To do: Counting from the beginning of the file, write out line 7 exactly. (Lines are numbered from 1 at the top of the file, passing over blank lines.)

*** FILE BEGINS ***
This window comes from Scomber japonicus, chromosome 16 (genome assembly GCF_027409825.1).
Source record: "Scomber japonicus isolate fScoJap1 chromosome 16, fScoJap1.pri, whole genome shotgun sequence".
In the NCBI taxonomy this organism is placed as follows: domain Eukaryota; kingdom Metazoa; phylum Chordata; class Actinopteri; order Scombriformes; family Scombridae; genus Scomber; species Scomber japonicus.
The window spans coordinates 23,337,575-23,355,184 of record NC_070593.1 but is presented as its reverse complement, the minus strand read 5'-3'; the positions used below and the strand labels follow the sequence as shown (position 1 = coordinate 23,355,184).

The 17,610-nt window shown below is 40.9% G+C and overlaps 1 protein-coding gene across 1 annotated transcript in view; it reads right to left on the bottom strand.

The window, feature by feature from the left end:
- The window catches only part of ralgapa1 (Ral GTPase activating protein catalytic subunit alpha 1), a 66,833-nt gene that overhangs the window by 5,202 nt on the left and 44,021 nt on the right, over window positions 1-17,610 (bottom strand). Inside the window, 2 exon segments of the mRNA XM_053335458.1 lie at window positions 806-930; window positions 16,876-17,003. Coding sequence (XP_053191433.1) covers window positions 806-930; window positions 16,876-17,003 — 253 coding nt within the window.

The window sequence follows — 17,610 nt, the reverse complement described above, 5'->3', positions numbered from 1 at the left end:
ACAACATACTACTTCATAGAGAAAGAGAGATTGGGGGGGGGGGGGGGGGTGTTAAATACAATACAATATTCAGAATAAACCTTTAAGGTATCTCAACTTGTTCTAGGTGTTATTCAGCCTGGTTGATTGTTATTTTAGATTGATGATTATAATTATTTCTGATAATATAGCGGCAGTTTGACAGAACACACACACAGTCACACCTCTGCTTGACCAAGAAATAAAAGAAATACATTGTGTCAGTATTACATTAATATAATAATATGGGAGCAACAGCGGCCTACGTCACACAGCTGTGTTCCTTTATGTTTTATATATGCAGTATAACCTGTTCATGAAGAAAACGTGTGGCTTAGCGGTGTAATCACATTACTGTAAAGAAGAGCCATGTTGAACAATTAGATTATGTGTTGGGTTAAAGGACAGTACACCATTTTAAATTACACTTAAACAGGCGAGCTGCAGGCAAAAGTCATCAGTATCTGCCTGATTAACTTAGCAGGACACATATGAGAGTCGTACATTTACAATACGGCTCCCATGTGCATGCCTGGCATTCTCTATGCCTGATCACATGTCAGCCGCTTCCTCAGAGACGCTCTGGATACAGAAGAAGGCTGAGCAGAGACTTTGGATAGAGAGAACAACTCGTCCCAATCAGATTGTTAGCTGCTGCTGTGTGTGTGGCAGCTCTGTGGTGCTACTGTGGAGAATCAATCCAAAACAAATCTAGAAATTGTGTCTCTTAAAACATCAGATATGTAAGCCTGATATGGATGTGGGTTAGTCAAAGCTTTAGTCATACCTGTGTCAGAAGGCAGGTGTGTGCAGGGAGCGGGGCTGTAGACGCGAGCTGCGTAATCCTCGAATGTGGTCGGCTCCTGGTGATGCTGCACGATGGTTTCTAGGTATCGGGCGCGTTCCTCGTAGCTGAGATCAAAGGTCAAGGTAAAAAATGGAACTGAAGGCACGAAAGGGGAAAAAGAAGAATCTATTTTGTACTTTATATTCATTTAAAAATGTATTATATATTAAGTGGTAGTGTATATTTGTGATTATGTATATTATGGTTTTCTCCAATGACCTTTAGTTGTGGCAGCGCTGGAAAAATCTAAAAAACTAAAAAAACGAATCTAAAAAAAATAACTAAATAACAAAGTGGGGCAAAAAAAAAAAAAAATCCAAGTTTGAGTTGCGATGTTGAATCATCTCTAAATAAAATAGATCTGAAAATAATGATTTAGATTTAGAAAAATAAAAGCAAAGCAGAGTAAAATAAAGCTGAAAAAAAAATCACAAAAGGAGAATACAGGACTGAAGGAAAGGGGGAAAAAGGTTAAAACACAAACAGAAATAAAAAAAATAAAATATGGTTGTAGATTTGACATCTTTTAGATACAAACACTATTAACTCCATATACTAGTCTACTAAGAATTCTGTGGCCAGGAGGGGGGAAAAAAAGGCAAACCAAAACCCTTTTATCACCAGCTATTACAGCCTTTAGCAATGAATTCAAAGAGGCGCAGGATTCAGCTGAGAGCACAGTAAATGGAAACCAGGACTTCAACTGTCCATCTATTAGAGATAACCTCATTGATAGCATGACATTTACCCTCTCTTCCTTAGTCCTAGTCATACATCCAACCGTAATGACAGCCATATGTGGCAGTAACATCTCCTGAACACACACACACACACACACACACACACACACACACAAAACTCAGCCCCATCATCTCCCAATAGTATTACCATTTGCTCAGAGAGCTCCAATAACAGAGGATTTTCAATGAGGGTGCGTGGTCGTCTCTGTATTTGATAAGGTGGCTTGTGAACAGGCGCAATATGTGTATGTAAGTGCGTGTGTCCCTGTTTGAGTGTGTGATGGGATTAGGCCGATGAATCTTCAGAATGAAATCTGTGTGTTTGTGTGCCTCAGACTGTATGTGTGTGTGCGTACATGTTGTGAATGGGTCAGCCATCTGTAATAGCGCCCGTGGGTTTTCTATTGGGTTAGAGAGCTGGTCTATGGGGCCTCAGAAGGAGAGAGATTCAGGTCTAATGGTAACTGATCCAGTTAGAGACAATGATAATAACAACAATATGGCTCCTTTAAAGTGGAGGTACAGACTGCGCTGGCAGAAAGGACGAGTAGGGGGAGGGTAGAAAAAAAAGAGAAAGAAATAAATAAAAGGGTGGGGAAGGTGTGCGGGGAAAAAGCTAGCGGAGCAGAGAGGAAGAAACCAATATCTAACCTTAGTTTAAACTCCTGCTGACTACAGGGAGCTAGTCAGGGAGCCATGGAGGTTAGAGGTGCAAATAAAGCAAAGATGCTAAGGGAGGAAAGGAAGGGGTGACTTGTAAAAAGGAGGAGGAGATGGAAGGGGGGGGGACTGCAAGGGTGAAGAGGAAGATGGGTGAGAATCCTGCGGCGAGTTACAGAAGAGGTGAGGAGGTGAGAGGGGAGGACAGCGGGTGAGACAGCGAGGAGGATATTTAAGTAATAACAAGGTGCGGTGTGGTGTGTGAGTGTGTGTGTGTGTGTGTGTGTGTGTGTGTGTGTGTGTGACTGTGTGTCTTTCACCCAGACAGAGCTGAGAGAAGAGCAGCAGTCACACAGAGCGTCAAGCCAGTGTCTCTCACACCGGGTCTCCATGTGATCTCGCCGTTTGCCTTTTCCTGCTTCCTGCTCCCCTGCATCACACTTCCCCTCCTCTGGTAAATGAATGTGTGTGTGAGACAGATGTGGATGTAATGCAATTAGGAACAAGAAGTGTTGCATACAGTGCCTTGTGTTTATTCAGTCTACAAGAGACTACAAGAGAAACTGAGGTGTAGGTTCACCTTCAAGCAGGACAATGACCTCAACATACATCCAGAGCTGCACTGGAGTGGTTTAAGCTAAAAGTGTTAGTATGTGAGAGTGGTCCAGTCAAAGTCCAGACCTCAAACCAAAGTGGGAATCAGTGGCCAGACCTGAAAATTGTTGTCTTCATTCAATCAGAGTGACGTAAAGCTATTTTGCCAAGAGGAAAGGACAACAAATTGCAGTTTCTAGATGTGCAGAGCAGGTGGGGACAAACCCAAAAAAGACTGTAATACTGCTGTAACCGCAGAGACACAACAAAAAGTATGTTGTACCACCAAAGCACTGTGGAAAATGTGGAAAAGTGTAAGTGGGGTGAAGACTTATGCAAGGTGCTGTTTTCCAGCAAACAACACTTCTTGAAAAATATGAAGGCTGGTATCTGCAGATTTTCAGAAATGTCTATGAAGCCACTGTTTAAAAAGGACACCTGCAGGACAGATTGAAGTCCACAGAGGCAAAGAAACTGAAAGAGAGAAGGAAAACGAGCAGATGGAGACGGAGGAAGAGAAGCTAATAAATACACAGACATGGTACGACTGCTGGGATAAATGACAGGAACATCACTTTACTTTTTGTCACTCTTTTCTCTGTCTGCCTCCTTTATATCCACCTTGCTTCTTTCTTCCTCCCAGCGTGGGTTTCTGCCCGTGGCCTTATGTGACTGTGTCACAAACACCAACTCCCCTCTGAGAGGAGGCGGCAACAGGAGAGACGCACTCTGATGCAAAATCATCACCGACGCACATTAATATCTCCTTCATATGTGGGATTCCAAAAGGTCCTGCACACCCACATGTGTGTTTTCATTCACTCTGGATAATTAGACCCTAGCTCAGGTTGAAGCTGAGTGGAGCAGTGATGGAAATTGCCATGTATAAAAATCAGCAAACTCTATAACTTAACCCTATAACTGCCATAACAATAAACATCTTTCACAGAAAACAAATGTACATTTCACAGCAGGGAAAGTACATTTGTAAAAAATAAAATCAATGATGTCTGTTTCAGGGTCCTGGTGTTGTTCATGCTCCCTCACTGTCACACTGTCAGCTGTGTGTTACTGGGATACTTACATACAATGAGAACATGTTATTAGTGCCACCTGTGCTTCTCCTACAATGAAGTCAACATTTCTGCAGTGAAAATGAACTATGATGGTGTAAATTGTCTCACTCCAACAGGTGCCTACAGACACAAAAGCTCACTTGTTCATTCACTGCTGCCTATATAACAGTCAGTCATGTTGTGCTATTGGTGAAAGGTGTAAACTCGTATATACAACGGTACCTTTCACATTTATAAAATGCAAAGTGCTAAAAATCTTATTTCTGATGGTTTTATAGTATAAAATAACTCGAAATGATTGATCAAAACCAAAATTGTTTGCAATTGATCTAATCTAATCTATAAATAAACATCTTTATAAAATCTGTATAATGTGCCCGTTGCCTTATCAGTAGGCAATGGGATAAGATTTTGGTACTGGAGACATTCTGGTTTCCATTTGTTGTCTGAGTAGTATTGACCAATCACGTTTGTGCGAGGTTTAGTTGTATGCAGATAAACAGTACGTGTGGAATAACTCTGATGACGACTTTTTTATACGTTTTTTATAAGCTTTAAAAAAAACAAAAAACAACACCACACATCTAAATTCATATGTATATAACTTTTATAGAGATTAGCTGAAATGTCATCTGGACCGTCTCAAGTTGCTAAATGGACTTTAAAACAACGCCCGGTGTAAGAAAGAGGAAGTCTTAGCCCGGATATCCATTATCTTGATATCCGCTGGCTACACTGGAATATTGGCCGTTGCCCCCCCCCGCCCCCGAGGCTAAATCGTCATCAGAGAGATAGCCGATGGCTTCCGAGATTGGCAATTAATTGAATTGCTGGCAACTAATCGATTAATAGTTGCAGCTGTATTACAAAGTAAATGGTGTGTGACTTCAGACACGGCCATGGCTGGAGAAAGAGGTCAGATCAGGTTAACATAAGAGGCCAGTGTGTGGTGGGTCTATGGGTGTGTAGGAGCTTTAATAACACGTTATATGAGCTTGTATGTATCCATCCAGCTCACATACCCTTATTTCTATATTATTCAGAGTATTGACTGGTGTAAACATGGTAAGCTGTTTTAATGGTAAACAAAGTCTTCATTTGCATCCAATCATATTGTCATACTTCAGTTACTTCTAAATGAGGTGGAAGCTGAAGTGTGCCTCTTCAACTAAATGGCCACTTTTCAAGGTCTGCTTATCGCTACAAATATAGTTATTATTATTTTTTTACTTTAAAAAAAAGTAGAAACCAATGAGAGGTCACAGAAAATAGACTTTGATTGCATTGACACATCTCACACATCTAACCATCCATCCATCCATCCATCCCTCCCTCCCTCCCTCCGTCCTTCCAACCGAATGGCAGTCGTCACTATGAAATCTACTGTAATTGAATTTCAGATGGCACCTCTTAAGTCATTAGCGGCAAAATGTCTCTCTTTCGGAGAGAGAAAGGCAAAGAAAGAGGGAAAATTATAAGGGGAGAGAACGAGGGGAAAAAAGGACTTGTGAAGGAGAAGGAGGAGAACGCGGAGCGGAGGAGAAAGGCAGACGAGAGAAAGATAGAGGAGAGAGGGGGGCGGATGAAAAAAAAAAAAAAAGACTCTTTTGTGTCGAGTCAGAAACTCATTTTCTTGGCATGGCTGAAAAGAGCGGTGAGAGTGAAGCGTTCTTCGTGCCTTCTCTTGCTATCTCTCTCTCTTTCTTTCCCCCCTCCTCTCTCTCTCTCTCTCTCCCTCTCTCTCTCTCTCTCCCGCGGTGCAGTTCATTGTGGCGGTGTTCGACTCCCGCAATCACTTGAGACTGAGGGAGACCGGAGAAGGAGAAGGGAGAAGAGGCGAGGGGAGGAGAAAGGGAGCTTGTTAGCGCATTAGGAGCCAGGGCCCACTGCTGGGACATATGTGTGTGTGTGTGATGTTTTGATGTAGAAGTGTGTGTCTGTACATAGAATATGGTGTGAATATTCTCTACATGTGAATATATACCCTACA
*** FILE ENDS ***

- The window catches only part of ralgapa1 (Ral GTPase activating protein catalytic subunit alpha 1), a 66,833-nt gene that overhangs the window by 5,202 nt on the left and 44,021 nt on the right, over window positions 1-17,610 (bottom strand). Inside the window, 2 exon segments of the mRNA XM_053335458.1 lie at window positions 806-930; window positions 16,876-17,003. Coding sequence (XP_053191433.1) covers window positions 806-930; window positions 16,876-17,003 — 253 coding nt within the window.